NEW YORK – Stocks closed broadly higher on Wall Street after the Federal Reserve said it will keep the accelerator floored on its aid for the economy. The S&P 500 climbed 1.2% Wednesday, its best day in two weeks. Major technology stocks continued to lead the market higher, as the CEOs of four of them faced tough questions in virtual testimony to Congress. Treasury yields held steady and gold reached another record high. The Fed said it will keep short-term interest rates at their record lows and expressed concern that the viral outbreak will act as a drag on the economy and hiring.
THIS IS A BREAKING NEWS UPDATE. AP’s earlier story appears below.
Stocks are holding on to their gains on Wall Street Wednesday after the Federal Reserve said it will keep the accelerator floored on its aid for the economy, and the S&P 500 is on pace for its best day in two weeks.
The benchmark index was 1% higher in afternoon trading, while Treasury yields held steady and gold touched another record high. The Dow Jones Industrial Average was up 97 points, or 0.4%, at 26,479 as of 2:15 p.m. Eastern time, and the Nasdaq composite was up 1.2%.
Stocks climbed from the start of the day’s trading, and carried on rising after the Fed said it will hold interest rates at their record lows. The Fed also said it will also continue buying about $120 billion in Treasury and mortgage bonds each month. That policy is aimed at injecting cash into financial markets and spurring borrowing and spending. A day before, the central bank said it would continue several lending programs through the end of the year to help support the economy.
Such aid, along with stimulus from Congress, helped launch the stock market’s turnaround in March. Congress is also locked in negotiations for more support for the economy, with $600 in weekly unemployment benefits about to expire. Democrats and Republicans seem to remain far apart in their proposals, but investors are still hopeful about a deal’s chances.
It’s also a frenetic week for profit reports from the biggest U.S. companies. Several reported results for the spring that topped Wall Street’s expectations, even though they were far below last year’s levels from before the pandemic. That’s been the general trend so far this earnings season, with 40% of companies in the S&P 500 having reported.
Advanced Micro Devices rose 12.5% for one of the market’s bigger gains after it reported an even stronger jump in profit from April through June than Wall Street expected. It also raised its forecast for revenue through 2020. It’s notable because many companies have been pulling their forecasts or declining to offer any given all the uncertainty in the economy created by the pandemic.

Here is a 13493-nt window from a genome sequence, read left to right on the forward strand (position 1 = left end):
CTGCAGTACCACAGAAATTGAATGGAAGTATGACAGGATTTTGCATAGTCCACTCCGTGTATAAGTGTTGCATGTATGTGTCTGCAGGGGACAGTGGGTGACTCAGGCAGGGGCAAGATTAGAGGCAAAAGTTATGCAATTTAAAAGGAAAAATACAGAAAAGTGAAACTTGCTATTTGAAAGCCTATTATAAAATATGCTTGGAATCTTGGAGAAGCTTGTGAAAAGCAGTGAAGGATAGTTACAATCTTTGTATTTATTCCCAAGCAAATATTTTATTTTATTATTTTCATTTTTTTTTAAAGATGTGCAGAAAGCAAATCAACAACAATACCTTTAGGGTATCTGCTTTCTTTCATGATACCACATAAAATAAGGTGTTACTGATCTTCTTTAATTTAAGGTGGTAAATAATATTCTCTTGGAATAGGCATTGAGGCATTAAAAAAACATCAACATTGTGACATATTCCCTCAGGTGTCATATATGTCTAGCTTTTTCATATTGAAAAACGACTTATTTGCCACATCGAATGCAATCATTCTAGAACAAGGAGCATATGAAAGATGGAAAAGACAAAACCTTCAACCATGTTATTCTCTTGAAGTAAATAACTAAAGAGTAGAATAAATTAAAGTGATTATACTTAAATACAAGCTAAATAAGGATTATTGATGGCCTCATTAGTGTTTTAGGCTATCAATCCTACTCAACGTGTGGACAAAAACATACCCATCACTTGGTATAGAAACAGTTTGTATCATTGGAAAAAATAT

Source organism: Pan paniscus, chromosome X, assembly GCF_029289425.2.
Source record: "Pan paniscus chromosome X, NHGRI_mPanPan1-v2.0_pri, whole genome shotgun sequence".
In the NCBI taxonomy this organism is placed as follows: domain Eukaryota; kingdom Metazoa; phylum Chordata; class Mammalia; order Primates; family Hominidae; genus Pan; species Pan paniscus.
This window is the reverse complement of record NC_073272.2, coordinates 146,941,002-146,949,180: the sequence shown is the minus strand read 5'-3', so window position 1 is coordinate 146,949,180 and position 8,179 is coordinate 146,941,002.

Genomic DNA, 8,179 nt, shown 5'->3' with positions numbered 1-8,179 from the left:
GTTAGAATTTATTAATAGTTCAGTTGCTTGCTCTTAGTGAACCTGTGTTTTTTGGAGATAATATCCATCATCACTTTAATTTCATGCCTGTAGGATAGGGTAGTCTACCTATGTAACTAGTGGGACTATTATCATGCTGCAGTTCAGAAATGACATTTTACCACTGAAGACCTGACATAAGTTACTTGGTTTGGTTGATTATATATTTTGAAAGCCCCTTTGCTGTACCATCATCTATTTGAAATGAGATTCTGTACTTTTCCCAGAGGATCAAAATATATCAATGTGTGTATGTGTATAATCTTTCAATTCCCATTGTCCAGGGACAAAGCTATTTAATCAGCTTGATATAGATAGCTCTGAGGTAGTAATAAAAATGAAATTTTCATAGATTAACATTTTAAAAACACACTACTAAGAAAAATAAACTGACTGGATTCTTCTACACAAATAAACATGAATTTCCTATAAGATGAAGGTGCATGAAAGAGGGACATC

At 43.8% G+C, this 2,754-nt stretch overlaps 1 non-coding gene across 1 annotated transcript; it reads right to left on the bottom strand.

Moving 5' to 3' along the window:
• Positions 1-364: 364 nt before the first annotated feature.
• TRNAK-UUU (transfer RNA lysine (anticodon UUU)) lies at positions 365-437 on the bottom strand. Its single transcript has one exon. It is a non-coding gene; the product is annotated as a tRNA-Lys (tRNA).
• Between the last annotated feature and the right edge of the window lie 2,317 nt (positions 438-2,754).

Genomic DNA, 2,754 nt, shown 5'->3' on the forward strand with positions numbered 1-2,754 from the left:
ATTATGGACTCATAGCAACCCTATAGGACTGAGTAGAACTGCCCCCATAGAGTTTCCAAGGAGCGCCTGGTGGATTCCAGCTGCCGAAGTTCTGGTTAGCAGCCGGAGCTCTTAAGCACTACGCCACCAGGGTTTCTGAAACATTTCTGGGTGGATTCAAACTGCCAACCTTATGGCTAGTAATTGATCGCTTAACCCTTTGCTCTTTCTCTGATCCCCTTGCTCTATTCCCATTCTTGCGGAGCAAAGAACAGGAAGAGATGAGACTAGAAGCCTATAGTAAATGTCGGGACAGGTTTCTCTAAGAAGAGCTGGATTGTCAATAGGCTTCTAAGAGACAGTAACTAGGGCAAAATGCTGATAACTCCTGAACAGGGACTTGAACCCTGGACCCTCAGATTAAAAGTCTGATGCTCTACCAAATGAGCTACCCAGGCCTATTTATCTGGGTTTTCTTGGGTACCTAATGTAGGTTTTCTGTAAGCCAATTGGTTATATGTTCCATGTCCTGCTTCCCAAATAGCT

The chip maker helped tech stocks in the S&P 500 rise 1.1% as a group, and they once again led the index higher.
Starbucks gained 3.9% after it reported a loss for the spring that wasn't as bad as analysts were expecting. It also gave a forecast for the current quarter that envisions a profit, though it gave a wide range with the lower and upper ends bracketing analysts' expectations.
L Brands, the parent company of Victoria's Secret, soared 33.8% for the biggest gain in the S&P 500 after it laid out plans to slash its annual costs by $400 million, including through laying off workers. The stock had been struggling for years before turning higher in the spring, and analysts say the cost cuts should help bolster the company's profitability.
Eastman Kodak's stock was on track to more than triple for the second straight day after the company won a $765 million government loan to launch a new business unit making pharmaceutical components. It surged 369.8% to $37.30, up from $2.62 on Monday.
Big technology CEOs, meanwhile, were testifying at a House of Representatives subcommittee hearing on whether they’ve grown too big and harm competition.
Amazon, Apple, Facebook and Google’s parent company have been some of the market’s strongest stocks through the pandemic, much as they’ve been for the last several years, on investors’ expectations that they can continue to grow almost regardless of what the economy does.
Their stocks have grown so valuable that they can sway the S&P 500 and other indexes almost by themselves. Those four, plus Microsoft, account for nearly 22% of the S&P 500’s total value.
The big tech-oriented stocks have had a few stumbles in recent weeks, but they remain far ahead of the rest of the market. Amazon added 0.7% Wednesday, Apple rose 1%, Facebook gained 0.6% and the Class A shares of Alphabet were up 1%.
The yield on the 10-year Treasury held steady at 0.58%.
Gold extended its record run and rose 0.4% to settle at $1,953.40 per ounce after touching $1,960.00 earlier in the morning.
Benchmark U.S. crude rose 0.4% to $41.21 per barrel. Brent crude, the international standard, gained 1% to $44.03 per barrel.
Overseas stock markets were mixed. The Nikkei 225 in Tokyo lost 1.1%, but stocks in Shanghai rose 2.1%. South Korea’s Kospi added 0.3%, and Hong Kong’s Hang Seng rose 0.4%.
Germany’s DAX lost 0.1%, and France’s CAC 40 rose 0.6%. The FTSE 100 in London was close to flat.